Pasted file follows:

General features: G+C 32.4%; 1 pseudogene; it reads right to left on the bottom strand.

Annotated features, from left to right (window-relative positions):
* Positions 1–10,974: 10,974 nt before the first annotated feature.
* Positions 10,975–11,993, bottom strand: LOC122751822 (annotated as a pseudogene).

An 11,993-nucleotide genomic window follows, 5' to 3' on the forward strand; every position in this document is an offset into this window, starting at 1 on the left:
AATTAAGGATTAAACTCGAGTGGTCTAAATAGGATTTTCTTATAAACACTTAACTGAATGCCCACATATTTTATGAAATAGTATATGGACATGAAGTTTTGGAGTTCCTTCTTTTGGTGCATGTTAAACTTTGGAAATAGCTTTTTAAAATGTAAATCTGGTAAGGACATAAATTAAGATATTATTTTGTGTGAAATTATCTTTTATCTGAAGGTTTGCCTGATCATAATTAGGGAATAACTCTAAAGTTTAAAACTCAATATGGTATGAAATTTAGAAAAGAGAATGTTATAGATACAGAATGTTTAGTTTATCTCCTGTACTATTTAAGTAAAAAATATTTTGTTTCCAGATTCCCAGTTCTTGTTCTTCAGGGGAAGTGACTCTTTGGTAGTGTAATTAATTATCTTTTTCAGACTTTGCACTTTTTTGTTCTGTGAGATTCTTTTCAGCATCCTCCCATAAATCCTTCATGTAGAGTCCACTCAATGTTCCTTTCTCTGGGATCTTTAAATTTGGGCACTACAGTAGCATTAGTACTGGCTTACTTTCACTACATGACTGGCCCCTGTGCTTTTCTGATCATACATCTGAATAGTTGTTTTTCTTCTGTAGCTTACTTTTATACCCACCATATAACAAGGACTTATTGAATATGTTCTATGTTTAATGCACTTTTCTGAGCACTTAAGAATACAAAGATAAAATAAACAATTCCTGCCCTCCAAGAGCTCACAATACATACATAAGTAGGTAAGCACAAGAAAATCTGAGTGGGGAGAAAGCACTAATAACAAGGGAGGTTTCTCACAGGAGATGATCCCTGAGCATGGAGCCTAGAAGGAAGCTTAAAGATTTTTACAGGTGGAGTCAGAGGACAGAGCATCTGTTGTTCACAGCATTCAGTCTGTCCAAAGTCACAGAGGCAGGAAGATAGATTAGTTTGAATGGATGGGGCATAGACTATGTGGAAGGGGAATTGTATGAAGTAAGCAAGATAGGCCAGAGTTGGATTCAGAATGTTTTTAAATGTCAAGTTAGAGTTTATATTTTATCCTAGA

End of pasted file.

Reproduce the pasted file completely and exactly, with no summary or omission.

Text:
General features: G+C 32.4%; 1 pseudogene; it reads right to left on the bottom strand.

Annotated features, from left to right (window-relative positions):
* Positions 1–10,974: 10,974 nt before the first annotated feature.
* Positions 10,975–11,993, bottom strand: LOC122751822 (annotated as a pseudogene).

An 11,993-nucleotide genomic window follows, 5' to 3' on the forward strand; every position in this document is an offset into this window, starting at 1 on the left:
AATTAAGGATTAAACTCGAGTGGTCTAAATAGGATTTTCTTATAAACACTTAACTGAATGCCCACATATTTTATGAAATAGTATATGGACATGAAGTTTTGGAGTTCCTTCTTTTGGTGCATGTTAAACTTTGGAAATAGCTTTTTAAAATGTAAATCTGGTAAGGACATAAATTAAGATATTATTTTGTGTGAAATTATCTTTTATCTGAAGGTTTGCCTGATCATAATTAGGGAATAACTCTAAAGTTTAAAACTCAATATGGTATGAAATTTAGAAAAGAGAATGTTATAGATACAGAATGTTTAGTTTATCTCCTGTACTATTTAAGTAAAAAATATTTTGTTTCCAGATTCCCAGTTCTTGTTCTTCAGGGGAAGTGACTCTTTGGTAGTGTAATTAATTATCTTTTTCAGACTTTGCACTTTTTTGTTCTGTGAGATTCTTTTCAGCATCCTCCCATAAATCCTTCATGTAGAGTCCACTCAATGTTCCTTTCTCTGGGATCTTTAAATTTGGGCACTACAGTAGCATTAGTACTGGCTTACTTTCACTACATGACTGGCCCCTGTGCTTTTCTGATCATACATCTGAATAGTTGTTTTTCTTCTGTAGCTTACTTTTATACCCACCATATAACAAGGACTTATTGAATATGTTCTATGTTTAATGCACTTTTCTGAGCACTTAAGAATACAAAGATAAAATAAACAATTCCTGCCCTCCAAGAGCTCACAATACATACATAAGTAGGTAAGCACAAGAAAATCTGAGTGGGGAGAAAGCACTAATAACAAGGGAGGTTTCTCACAGGAGATGATCCCTGAGCATGGAGCCTAGAAGGAAGCTTAAAGATTTTTACAGGTGGAGTCAGAGGACAGAGCATCTGTTGTTCACAGCATTCAGTCTGTCCAAAGTCACAGAGGCAGGAAGATAGATTAGTTTGAATGGATGGGGCATAGACTATGTGGAAGGGGAATTGTATGAAGTAAGCAAGATAGGCCAGAGTTGGATTCAGAATGTTTTTAAATGTCAAGTTAGAGTTTATATTTTATCCTAGA